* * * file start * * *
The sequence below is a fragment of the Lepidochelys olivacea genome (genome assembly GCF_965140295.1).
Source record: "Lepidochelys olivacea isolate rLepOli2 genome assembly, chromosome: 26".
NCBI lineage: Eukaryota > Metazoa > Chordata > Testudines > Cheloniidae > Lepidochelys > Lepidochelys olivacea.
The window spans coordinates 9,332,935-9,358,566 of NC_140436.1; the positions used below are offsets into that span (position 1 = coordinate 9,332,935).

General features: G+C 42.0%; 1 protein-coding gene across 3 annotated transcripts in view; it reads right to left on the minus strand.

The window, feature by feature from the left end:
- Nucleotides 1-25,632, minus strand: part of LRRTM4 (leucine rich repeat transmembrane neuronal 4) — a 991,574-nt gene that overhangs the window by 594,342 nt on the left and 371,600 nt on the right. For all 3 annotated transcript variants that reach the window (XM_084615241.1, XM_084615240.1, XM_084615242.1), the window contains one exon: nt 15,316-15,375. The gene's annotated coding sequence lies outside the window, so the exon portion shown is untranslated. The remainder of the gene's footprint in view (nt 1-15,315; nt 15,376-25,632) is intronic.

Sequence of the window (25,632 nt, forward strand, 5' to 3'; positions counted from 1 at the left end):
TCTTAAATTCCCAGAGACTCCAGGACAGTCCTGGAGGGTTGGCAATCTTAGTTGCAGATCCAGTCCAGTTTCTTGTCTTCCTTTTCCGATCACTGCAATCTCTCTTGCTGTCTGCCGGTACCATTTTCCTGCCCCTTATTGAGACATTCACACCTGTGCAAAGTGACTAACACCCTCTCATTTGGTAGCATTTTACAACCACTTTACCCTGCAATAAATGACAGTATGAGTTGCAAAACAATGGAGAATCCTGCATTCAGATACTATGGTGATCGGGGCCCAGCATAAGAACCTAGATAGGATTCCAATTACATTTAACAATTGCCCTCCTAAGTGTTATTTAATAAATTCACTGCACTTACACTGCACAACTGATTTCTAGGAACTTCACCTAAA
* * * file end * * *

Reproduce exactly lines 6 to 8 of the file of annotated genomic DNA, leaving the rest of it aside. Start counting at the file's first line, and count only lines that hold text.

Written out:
The window, feature by feature from the left end:
- Nucleotides 1-25,632, minus strand: part of LRRTM4 (leucine rich repeat transmembrane neuronal 4) — a 991,574-nt gene that overhangs the window by 594,342 nt on the left and 371,600 nt on the right. For all 3 annotated transcript variants that reach the window (XM_084615241.1, XM_084615240.1, XM_084615242.1), the window contains one exon: nt 15,316-15,375. The gene's annotated coding sequence lies outside the window, so the exon portion shown is untranslated. The remainder of the gene's footprint in view (nt 1-15,315; nt 15,376-25,632) is intronic.

Sequence of the window (25,632 nt, forward strand, 5' to 3'; positions counted from 1 at the left end):